These margins of uncertainty...should represent an obligation on the part of the health ministries and all these campaigns to act in the same way as they do with regard to cigarettes, which they state to be a danger." Finding out the degree to which condoms protect against HIV is important both for HIV-negative people who want to protect themselves against HIV, and HIV-positive people who want to avoid transmitting it.Knowing how well they protect against other STIs is important for sexual health in general and may be particularly important for people with HIV, who may be more vulnerable to the effects of certain STIs.Research early on in the epidemic showed that 40 to 70% of men who claimed they use condoms 100% of the time in fact did not use them for every act of intercourse.Twenty years later, 51 to 66% of women taking part in a microbicide study reported 100% condom usage at different time points during the trial, but the researchers calculated from inconsistency in their answers that the actual proportion who maintained 100% condom use was 25%.The evidence we have is based on three types of trials, and each has potential weaknesses.For efficacy against HIV and other chronic STIs, studies of the incidence of HIV (or HSV or HPV) in monogamous serodiscordant couples provides the best evidence.Moral questions about condom use are not within the remit of this resource, but questions of fact are, and condoms’ ability to stop HIV is periodically questioned by people opposed to their use on religious or moral grounds.Therefore questions of condom efficacy have to be addressed and misapprehensions corrected.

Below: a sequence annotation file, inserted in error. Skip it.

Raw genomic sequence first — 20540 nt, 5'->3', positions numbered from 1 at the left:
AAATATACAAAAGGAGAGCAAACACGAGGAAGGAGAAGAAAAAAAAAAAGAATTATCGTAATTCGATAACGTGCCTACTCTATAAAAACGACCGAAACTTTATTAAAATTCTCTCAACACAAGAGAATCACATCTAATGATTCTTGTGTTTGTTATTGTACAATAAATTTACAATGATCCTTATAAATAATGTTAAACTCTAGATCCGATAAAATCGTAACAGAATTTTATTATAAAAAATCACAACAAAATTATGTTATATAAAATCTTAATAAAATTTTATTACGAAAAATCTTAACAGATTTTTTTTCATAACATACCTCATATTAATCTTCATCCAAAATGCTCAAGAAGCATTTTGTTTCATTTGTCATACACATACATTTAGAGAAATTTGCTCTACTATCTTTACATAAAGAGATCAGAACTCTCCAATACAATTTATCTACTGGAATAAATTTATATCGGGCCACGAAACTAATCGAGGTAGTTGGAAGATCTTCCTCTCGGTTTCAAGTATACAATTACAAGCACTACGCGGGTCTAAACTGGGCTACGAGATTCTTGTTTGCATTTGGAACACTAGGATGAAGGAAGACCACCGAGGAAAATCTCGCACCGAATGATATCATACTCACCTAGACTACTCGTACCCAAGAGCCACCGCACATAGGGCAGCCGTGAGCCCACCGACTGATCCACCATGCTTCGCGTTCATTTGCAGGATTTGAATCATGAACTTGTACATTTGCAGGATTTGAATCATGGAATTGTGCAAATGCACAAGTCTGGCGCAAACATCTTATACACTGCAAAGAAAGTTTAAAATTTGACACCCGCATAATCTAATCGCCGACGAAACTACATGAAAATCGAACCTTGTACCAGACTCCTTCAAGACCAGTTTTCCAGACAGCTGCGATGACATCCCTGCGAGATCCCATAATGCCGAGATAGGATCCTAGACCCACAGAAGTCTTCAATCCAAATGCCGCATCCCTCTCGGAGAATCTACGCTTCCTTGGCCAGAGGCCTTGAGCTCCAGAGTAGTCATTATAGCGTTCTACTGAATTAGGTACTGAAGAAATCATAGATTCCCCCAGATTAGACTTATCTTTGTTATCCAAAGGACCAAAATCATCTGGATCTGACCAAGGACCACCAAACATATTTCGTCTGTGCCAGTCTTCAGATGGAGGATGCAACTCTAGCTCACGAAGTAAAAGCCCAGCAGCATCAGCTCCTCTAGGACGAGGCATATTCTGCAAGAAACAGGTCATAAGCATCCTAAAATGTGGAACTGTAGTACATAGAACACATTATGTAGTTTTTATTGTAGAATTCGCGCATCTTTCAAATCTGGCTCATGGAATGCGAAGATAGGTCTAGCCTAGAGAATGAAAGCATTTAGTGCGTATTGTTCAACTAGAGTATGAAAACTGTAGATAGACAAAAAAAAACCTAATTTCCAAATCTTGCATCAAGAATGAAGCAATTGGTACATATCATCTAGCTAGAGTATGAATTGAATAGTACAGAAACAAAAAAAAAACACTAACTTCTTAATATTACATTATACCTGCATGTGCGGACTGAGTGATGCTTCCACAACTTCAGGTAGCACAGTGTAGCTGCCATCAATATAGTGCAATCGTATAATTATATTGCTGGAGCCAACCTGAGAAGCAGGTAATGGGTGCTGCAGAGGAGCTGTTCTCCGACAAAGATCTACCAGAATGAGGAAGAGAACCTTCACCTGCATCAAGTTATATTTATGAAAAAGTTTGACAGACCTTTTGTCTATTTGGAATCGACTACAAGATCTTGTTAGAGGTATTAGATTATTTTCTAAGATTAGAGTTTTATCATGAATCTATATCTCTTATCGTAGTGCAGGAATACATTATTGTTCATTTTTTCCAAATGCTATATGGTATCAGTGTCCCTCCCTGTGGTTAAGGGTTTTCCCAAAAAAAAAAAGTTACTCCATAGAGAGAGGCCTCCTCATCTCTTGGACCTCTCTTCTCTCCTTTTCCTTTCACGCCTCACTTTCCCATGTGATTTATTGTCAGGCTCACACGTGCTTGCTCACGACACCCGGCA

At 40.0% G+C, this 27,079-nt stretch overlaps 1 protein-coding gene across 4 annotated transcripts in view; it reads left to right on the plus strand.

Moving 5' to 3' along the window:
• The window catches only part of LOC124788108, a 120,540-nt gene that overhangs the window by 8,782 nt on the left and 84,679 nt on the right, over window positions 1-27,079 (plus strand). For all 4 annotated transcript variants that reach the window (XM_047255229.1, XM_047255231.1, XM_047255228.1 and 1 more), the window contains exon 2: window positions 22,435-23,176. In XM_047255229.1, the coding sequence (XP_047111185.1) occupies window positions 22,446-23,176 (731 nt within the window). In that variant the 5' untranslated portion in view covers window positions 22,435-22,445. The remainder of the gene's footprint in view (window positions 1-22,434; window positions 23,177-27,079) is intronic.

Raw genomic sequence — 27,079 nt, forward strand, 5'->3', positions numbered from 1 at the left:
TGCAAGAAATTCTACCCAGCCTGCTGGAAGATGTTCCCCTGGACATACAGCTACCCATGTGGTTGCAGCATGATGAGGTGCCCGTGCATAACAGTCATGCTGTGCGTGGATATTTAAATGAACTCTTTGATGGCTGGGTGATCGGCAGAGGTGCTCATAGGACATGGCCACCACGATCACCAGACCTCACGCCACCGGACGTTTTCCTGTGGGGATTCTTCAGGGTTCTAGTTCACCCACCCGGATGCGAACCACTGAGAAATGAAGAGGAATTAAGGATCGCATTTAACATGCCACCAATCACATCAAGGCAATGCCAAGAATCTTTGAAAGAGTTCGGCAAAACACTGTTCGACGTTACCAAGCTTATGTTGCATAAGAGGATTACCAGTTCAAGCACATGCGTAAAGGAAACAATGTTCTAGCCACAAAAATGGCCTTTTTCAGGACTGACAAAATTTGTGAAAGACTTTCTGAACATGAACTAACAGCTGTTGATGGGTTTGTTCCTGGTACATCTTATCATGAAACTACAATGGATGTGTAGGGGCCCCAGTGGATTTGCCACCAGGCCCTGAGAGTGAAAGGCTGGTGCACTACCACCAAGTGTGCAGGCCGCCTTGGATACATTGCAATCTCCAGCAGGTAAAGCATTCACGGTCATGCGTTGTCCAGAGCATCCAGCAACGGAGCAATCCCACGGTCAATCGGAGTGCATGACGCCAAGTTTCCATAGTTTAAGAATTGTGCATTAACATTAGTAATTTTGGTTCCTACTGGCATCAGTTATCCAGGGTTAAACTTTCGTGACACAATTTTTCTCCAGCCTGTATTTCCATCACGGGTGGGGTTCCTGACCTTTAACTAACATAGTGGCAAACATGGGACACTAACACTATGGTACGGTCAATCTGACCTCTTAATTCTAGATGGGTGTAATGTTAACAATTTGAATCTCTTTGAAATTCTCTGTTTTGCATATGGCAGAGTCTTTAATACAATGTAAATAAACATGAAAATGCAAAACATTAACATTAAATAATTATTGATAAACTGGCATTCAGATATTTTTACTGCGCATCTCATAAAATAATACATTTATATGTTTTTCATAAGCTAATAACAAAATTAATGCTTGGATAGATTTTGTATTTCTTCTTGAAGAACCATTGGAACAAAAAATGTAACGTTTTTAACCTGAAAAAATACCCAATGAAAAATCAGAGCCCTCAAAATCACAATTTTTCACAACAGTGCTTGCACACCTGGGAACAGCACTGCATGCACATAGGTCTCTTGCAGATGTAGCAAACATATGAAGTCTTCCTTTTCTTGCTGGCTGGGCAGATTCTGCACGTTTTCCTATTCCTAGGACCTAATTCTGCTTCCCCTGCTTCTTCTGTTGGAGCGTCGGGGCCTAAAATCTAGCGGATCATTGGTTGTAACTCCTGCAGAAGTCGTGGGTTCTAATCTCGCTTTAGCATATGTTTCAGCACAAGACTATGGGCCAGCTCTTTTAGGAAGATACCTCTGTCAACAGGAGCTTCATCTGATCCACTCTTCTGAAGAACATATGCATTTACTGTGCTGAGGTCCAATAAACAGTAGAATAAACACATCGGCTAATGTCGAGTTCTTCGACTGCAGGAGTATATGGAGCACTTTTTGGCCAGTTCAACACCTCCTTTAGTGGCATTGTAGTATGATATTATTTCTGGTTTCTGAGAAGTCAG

These are based upon observations of their use in contraception: studies have shown that 98% of women relying on condoms as their sole form of contraception remain pregnancy free if condoms are used perfectly, meaning that they are used consistently and correctly at every act of sexual intercourse.
Studies of condom efficacy have therefore largely contrasted HIV and STI incidence or prevalence in people who claim 100% consistent use against people who use them inconsistently or not at all.
Because these studies involve private behaviours that investigators cannot observe directly, it is difficult to determine accurately whether an individual is a condom user and whether condoms are used consistently and correctly.
These can be done in individuals whose characteristics are known and can be controlled for, and if the relationship truly is monogamous then infections by acute STIs and from outsiders can be ruled out.
One disadvantage is that condom use in long-term relationships, even in serodiscordant couples, is relatively rare.